Horse after accident
 
 

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Horse after accident

This is a discussion on Horse after accident within the Horses for Sale forums, part of the Horse Resources category
  • How to help a horse after an accident
  • Haflinger horse accidents

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  • 2 Post By BarrelWannabe
  • 1 Post By loveduffy
  • 1 Post By Ashleysmardigrasgirl

 
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    08-15-2012, 12:34 AM
  #1
Foal
Horse after accident

Hi everyone,

My partner and I have just moved to a 3000 acre property and he has suggested I start to get back into horses to have some "me time" when he takes over mother duties with our 5 1/2 month old daughter.

I am eager to buy a horse and start riding again BUT in 2008 on new years day I rode a horse bare back (shouldn't have because he didn't know me and I didn't know him), he started rearing up and took off so I jumped off him and landed in long grass and whilst putting my arm down to soften my fall I snapped my wrist in half and now have a plate and 10 screws in there. Whilst I am 110% recovered and I have developed a terrible fear of riding and when horses flinch around me I get very nervous - obviously these can pick up on this.

I really need to overcome my fear as later in life I would love my daughter to start riding and for it to me a mummy daughter thing but I just don't know where to start at the moment.

Can anyone recommend any horses for sale or breeds I should consider? I obviously need something placid (VERY placid), a horse that does not shy away as this will freak me out I think if I am on my own (until my confidence is back), not a horse that likes to jump - really just a placid horse that loves a good cuddle and brush but is happy for me to go for a slow ride on him around my property.

Any suggestions/advice/information is much appreciated!!!!

Thanks,

Mel
     
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    08-15-2012, 12:43 AM
  #2
Yearling
Try a Haflinger! They're small drafts with wonderful temperments. I would suggest a belgian or draft cross, but I don't know if you would be intimidated by the height.

But really, there isn't a particular breed, so much as the individual. Arabians, getting a bad rap for being hot, can be the most calm and gentle natured horses. The same is to be considered with Quarter horses, Thoroughbreds, Saddlebreds, Walkers, Paso Finos, etc.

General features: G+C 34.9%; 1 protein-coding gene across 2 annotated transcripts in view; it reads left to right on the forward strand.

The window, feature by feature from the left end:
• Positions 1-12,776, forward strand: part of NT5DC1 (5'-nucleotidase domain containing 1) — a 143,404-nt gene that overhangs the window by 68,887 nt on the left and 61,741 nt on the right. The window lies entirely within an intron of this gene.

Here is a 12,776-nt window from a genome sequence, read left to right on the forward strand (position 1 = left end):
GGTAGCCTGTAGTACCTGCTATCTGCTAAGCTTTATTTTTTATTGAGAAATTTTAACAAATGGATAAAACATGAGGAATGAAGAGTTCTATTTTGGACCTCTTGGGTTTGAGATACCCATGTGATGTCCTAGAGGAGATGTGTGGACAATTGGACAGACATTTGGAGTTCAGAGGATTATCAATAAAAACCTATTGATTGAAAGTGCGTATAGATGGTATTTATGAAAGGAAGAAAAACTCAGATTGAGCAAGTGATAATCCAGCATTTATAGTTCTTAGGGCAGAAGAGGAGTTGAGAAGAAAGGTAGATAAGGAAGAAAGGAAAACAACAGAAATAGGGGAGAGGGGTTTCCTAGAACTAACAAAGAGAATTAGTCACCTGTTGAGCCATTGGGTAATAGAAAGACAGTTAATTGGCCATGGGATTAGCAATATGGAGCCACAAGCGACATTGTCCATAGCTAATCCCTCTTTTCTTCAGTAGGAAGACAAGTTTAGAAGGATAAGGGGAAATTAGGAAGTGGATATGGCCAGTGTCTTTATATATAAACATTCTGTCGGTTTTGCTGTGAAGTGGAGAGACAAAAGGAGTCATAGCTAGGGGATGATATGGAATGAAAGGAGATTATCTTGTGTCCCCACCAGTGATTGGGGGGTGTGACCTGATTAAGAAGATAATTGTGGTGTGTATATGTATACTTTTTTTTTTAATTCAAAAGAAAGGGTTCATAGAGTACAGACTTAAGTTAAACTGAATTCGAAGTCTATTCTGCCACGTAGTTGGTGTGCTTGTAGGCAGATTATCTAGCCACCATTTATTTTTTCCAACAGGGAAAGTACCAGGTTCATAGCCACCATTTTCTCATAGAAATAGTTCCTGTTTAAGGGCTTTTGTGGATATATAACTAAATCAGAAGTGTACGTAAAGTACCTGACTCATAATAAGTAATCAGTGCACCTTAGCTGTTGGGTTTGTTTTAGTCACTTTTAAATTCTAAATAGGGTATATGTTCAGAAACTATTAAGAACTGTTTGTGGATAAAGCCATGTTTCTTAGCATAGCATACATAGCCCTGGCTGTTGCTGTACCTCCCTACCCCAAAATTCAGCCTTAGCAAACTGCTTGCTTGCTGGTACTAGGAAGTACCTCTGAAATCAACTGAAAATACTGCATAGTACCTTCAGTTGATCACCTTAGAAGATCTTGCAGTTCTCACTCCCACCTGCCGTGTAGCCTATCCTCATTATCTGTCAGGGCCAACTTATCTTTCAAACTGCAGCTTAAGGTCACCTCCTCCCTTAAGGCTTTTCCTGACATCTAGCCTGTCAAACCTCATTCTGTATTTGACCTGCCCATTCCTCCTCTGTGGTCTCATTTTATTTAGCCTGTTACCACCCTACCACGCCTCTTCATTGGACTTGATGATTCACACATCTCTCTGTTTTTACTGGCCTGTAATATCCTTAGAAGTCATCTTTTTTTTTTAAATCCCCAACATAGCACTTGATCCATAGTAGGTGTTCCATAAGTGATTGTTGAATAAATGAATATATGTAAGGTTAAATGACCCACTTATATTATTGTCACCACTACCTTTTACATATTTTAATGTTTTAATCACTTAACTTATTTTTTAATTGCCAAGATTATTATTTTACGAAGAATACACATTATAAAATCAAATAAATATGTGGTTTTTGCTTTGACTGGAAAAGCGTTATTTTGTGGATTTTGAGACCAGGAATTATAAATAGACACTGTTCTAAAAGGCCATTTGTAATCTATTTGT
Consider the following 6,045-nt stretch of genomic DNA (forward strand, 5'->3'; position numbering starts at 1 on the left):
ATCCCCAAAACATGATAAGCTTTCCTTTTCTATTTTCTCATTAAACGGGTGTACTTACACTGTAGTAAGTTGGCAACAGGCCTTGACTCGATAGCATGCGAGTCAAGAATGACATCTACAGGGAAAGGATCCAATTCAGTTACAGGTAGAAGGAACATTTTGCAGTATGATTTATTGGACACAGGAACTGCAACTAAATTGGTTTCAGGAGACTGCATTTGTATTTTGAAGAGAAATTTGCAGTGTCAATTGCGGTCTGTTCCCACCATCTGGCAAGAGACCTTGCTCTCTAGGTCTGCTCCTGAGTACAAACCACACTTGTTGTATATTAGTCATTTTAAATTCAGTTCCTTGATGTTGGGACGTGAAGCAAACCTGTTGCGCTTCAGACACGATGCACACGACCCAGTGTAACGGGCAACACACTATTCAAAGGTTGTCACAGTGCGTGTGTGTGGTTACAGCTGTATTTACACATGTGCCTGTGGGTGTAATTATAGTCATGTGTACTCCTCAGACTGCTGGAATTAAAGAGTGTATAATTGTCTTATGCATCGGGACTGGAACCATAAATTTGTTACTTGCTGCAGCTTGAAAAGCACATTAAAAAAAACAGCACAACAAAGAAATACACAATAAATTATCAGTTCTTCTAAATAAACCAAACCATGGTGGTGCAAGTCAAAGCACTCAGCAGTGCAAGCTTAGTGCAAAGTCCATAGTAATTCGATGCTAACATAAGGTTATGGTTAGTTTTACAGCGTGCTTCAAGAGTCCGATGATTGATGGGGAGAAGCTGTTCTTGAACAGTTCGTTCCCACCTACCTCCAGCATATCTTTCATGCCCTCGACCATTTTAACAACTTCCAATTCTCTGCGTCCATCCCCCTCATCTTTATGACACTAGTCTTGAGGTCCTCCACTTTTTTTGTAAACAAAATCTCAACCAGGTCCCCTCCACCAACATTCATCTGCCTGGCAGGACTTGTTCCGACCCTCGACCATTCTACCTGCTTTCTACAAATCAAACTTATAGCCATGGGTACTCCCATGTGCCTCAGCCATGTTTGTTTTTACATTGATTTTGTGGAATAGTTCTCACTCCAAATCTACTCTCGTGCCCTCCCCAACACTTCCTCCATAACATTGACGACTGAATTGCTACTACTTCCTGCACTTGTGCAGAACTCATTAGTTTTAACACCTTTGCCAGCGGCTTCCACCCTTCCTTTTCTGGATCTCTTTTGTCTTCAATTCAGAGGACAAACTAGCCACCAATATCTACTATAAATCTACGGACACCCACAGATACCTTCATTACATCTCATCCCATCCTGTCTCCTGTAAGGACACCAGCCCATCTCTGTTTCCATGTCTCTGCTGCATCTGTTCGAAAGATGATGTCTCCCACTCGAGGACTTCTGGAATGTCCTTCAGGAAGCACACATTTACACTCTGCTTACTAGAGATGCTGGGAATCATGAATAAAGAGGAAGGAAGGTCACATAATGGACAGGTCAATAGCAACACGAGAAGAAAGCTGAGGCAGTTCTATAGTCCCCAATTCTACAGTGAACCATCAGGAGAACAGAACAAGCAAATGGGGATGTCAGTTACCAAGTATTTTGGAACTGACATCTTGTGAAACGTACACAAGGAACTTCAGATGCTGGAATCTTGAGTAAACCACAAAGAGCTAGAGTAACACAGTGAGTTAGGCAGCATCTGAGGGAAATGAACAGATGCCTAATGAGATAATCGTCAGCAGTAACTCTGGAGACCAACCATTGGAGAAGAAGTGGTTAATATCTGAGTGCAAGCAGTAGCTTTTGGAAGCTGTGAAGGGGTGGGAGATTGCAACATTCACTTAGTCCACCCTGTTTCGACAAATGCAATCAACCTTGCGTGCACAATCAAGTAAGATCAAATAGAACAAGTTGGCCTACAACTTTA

Take your time, and get to know the horse. Don't become biased because of the horse's breed.
Look for a horse who has a sound body, and even sounder mind. Those are the keys to a great horse.

Edit: Also look for a good trainer that can help you and your new horse build confidence in each other.
MelissaAnn and loveduffy like this.
     
    08-15-2012, 12:52 AM
  #3
Green Broke
I would generally stay away from thoroughbreds and arab because they can be hot. That isn't to say you wont find one you like because every horse is an individual, so going on breed alone wont necessarily get you what you want.

I would also get a trainer to help you gain your confidence and maybe take some lessons before you actually get a horse to help boost your confidence.

Good luck and welcome to the forum!
     
    08-15-2012, 01:00 AM
  #4
Yearling
You could start off with a horse that could just be a pasture pal and you could groom him/her and that would help get you over the fear just go slow they is no time limit on getting over this
apachewhitesox likes this.
     
    08-15-2012, 03:18 AM
  #5
Yearling
My vote is for an oldie but goodie! That way they'll know their job very well and have been around the block so many times not much phases them (usually)
MelissaAnn likes this.
     
    08-15-2012, 10:39 AM
  #6
Showing
Had a mare with a bit of a show career but mainly trail ridden. At 18 she was worth more money than when she was younger. Why? Because she was safe and reliable. As one man said, when I put my daughter (9 yr) on a horse I need to know it will bring her home safely.
     
    08-19-2012, 10:14 AM
  #7
Weanling
A lot of QHs have nice temperments, but really it all depends on the individual horse. I would look for something older (maybe a lesson or trail horse) that new all the ropes and take lessons on that horse to regain your riding confidence. Also before you ride you could spend a lot of time getting to know your horse and doing ground work until you think you can trust him.
     
    08-20-2012, 11:44 AM
  #8
Weanling
If you don't have any cows or any other horses, think getting a goat or a donkey to keep your new horse company! It will probably help him/her relax in a new environment. I second the suggestion of working with a trainer to help you find a nice older "been there, done that" horse!
     

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